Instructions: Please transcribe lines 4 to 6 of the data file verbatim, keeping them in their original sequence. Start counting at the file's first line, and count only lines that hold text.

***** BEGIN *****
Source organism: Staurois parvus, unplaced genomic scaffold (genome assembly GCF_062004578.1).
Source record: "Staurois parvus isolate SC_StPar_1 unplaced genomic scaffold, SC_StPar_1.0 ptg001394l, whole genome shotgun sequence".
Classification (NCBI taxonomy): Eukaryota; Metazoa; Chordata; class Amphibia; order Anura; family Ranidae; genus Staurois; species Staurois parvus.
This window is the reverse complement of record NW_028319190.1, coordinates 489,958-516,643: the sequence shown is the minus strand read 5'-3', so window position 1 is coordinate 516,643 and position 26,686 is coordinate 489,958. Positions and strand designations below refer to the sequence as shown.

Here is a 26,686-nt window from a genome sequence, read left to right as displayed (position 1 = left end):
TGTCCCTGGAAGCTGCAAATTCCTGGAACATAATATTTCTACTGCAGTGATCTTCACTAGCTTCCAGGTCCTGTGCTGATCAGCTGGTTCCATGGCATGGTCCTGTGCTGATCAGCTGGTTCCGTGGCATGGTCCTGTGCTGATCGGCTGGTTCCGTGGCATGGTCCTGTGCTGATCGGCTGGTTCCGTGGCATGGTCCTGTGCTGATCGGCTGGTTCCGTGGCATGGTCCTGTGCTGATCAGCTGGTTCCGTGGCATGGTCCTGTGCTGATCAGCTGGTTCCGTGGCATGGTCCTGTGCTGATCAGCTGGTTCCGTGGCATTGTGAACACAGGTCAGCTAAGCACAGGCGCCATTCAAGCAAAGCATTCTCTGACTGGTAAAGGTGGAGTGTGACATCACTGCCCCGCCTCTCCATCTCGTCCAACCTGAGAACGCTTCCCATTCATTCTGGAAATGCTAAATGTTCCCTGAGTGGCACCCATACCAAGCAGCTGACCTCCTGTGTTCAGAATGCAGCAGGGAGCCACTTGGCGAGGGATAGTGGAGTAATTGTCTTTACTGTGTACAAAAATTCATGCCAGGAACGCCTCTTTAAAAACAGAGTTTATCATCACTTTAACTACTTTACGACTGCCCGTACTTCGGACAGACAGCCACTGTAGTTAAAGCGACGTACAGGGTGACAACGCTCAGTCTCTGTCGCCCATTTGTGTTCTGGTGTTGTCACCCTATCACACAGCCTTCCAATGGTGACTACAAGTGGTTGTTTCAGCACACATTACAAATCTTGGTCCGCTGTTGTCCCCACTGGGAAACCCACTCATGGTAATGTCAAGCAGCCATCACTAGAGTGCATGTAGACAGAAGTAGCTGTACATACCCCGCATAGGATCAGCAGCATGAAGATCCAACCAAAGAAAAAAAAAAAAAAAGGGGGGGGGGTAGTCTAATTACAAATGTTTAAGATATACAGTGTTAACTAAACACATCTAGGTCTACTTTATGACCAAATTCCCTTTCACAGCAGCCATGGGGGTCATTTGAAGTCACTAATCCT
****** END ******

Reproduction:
This window is the reverse complement of record NW_028319190.1, coordinates 489,958-516,643: the sequence shown is the minus strand read 5'-3', so window position 1 is coordinate 516,643 and position 26,686 is coordinate 489,958. Positions and strand designations below refer to the sequence as shown.

Here is a 26,686-nt window from a genome sequence, read left to right as displayed (position 1 = left end):
TGTCCCTGGAAGCTGCAAATTCCTGGAACATAATATTTCTACTGCAGTGATCTTCACTAGCTTCCAGGTCCTGTGCTGATCAGCTGGTTCCATGGCATGGTCCTGTGCTGATCAGCTGGTTCCGTGGCATGGTCCTGTGCTGATCGGCTGGTTCCGTGGCATGGTCCTGTGCTGATCGGCTGGTTCCGTGGCATGGTCCTGTGCTGATCGGCTGGTTCCGTGGCATGGTCCTGTGCTGATCAGCTGGTTCCGTGGCATGGTCCTGTGCTGATCAGCTGGTTCCGTGGCATGGTCCTGTGCTGATCAGCTGGTTCCGTGGCATTGTGAACACAGGTCAGCTAAGCACAGGCGCCATTCAAGCAAAGCATTCTCTGACTGGTAAAGGTGGAGTGTGACATCACTGCCCCGCCTCTCCATCTCGTCCAACCTGAGAACGCTTCCCATTCATTCTGGAAATGCTAAATGTTCCCTGAGTGGCACCCATACCAAGCAGCTGACCTCCTGTGTTCAGAATGCAGCAGGGAGCCACTTGGCGAGGGATAGTGGAGTAATTGTCTTTACTGTGTACAAAAATTCATGCCAGGAACGCCTCTTTAAAAACAGAGTTTATCATCACTTTAACTACTTTACGACTGCCCGTACTTCGGACAGACAGCCACTGTAGTTAAAGCGACGTACAGGGTGACAACGCTCAGTCTCTGTCGCCCATTTGTGTTCTGGTGTTGTCACCCTATCACACAGCCTTCCAATGGTGACTACAAGTGGTTGTTTCAGCACACATTACAAATCTTGGTCCGCTGTTGTCCCCACTGGGAAACCCACTCATGGTAATGTCAAGCAGCCATCACTAGAGTGCATGTAGACAGAAGTAGCTGTACATACCCCGCATAGGATCAGCAGCATGAAGATCCAACCAAAGAAAAAAAAAAAAAAAGGGGGGGGGGTAGTCTAATTACAAATGTTTAAGATATACAGTGTTAACTAAACACATCTAGGTCTACTTTATGACCAAATTCCCTTTCACAGCAGCCATGGGGGTCATTTGAAGTCACTAATCCT